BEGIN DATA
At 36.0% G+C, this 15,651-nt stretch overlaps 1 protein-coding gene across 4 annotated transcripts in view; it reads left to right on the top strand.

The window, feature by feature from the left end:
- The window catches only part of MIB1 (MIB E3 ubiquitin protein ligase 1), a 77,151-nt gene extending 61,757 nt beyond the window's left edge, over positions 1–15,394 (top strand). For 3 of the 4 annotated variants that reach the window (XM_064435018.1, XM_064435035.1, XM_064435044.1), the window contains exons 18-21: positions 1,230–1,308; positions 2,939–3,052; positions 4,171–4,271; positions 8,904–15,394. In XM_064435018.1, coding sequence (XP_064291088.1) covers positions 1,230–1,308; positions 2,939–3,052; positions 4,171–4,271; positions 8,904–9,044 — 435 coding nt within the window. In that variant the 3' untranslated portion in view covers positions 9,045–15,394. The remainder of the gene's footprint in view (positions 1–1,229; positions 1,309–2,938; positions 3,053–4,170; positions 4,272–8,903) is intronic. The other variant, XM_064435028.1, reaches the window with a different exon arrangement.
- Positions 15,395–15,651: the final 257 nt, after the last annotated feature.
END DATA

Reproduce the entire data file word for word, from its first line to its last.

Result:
At 36.0% G+C, this 15,651-nt stretch overlaps 1 protein-coding gene across 4 annotated transcripts in view; it reads left to right on the top strand.

The window, feature by feature from the left end:
- The window catches only part of MIB1 (MIB E3 ubiquitin protein ligase 1), a 77,151-nt gene extending 61,757 nt beyond the window's left edge, over positions 1–15,394 (top strand). For 3 of the 4 annotated variants that reach the window (XM_064435018.1, XM_064435035.1, XM_064435044.1), the window contains exons 18-21: positions 1,230–1,308; positions 2,939–3,052; positions 4,171–4,271; positions 8,904–15,394. In XM_064435018.1, coding sequence (XP_064291088.1) covers positions 1,230–1,308; positions 2,939–3,052; positions 4,171–4,271; positions 8,904–9,044 — 435 coding nt within the window. In that variant the 3' untranslated portion in view covers positions 9,045–15,394. The remainder of the gene's footprint in view (positions 1–1,229; positions 1,309–2,938; positions 3,053–4,170; positions 4,272–8,903) is intronic. The other variant, XM_064435028.1, reaches the window with a different exon arrangement.
- Positions 15,395–15,651: the final 257 nt, after the last annotated feature.